Despite the almost impossible difficulties she faces, Joya says: ‘We have two choices. To sit in silence, or to do struggle. But I’m alive. I didn’t expect to be alive. Still, she can’t travel inside Afghanistan, can’t visit the provinces. In Kabul, for her safety, she’s constantly changing houses and is followed by 12 armed guards.” Citation: Robert Dreyfuss, “A Day With Malalai Joya”.

The Impact

The film is a production of Instituto Prónesis de Audiovisual e Mudança Social (Pronesis Institute of Audiovisual and Social Change), a Brazilian non-profit association which produces films that are politically engaged and seek to promote social change both by raising awareness as well as by raising funds for the causes it portrays in its films. All profits and prizes of this film will go to organizations selected directly by Malalai Joya.

The film will provide Afghans with a call for unity around democracy, human rights and social justice, which are the calls of Malalai Joya. It will be made with a view to produce unity in Afghanistan and the world around these issues. Many Afghans are currently struggling for justice, democracy and human rights, and Malalai Joya is one of these important voices that need to circulate. That is why the film will be shot in Dari and Pashto and why it will be then easier to circulate within the country. It will be downloadable online so it is more easily accessible to Afghans and the world.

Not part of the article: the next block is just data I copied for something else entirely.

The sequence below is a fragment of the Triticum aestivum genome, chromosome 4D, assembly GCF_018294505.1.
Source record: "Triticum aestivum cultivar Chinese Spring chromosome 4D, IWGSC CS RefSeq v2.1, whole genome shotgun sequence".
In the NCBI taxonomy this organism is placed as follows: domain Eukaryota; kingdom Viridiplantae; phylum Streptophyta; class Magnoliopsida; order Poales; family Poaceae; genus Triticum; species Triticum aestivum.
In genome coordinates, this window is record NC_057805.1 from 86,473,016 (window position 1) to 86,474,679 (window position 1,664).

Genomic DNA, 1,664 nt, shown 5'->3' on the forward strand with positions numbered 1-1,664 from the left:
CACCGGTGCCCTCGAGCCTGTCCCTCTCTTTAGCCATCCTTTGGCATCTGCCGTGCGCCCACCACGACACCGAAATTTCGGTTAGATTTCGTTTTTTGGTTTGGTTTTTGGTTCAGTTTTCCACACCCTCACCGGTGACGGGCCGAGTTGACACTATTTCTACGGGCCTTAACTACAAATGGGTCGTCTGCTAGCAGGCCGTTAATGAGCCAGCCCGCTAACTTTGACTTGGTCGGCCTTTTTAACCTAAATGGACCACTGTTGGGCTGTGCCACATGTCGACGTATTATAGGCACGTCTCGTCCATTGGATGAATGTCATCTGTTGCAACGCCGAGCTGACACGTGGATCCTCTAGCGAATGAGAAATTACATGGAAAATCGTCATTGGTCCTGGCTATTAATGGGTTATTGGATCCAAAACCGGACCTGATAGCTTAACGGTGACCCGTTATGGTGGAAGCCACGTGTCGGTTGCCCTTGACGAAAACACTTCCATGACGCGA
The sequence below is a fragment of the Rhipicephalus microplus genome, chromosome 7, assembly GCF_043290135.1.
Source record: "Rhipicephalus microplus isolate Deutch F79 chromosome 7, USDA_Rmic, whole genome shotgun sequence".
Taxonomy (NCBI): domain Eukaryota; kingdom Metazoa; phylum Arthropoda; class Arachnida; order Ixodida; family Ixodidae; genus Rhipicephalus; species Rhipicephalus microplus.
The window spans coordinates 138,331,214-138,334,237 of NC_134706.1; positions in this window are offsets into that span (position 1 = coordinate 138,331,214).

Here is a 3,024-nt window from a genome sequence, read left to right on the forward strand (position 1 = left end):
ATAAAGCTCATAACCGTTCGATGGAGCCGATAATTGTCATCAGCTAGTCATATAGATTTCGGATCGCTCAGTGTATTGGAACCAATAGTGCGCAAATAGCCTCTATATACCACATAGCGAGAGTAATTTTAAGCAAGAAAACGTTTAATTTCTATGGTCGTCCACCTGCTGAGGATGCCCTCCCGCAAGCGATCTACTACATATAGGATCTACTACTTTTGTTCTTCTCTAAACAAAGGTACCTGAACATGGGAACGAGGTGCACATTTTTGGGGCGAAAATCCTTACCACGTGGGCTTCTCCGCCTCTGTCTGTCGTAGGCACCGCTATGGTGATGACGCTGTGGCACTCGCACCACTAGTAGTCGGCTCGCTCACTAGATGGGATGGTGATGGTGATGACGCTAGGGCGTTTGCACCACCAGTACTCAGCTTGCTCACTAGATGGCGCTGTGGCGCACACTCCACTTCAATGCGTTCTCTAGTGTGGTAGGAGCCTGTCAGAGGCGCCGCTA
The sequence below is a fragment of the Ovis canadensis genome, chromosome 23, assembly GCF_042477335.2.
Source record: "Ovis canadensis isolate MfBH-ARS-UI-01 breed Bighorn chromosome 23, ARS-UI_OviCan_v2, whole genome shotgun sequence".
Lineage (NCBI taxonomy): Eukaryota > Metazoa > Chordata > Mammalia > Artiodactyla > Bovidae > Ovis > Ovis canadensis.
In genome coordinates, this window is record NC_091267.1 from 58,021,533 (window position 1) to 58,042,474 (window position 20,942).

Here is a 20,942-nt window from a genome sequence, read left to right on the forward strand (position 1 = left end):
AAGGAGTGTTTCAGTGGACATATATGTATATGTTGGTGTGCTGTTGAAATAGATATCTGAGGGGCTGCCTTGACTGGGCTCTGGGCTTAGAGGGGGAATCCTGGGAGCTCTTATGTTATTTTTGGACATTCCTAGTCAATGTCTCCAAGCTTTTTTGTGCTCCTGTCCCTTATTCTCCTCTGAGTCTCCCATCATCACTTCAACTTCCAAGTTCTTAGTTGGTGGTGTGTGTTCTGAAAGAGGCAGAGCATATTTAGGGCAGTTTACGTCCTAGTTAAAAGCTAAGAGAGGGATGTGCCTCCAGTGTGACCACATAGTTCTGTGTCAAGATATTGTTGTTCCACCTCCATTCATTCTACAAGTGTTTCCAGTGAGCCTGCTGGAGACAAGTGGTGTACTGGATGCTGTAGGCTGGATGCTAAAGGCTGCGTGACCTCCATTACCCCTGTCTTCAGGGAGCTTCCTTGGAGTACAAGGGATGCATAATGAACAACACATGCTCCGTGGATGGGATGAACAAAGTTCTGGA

To put it simply, we will produce a film with a view to directly impact Afghanistan itself, to provoke unity for democracy and human rights. But the film will also impact the world at large, mainly the American public which needs to realize its responsibility toward Afghanistan’s past, present and future.

The Filmmaker

\Rodrigo Guim is a Brazilian Ecologist, Anthropologist, and documentary filmmaker. He produced his first documentary film at age 22 with no training for film whatsoever, using a Handycam and the first version of Final Cut Pro. This film, shot 11 years ago, is now available on youtube. He spent the last 10 years studying camera, editing, filmmaking at schools in Brazil and in San Francisco, CA, USA. He has produced a few short films since then. Now his approach to film is activist, using film to promote social change where it is most needed.

Rodrigo first met Malalai Joya when she was on a speaking tour of the United States in 2009. He discussed with her his interest in directing a documentary on the current state of affairs in Afghanistan. He was in San Francisco, studying for a PhD in Social and Cultural Anthropology, in a program that is focused on postcolonial, poststructural, participatory and feminist research. He has been studying the history of Afghanistan since 2001, when he was a student for the first time in San Francisco for a Master’s degree in anthropology. He was then looking for topics of research that could be participatory and socially engaged, and relevant to some specific community and to the world at large.

3 thoughts on “Film about Afghan feminist

  1. Pingback: Japanese islanders against unsafe military aircraft | Dear Kitty. Some blog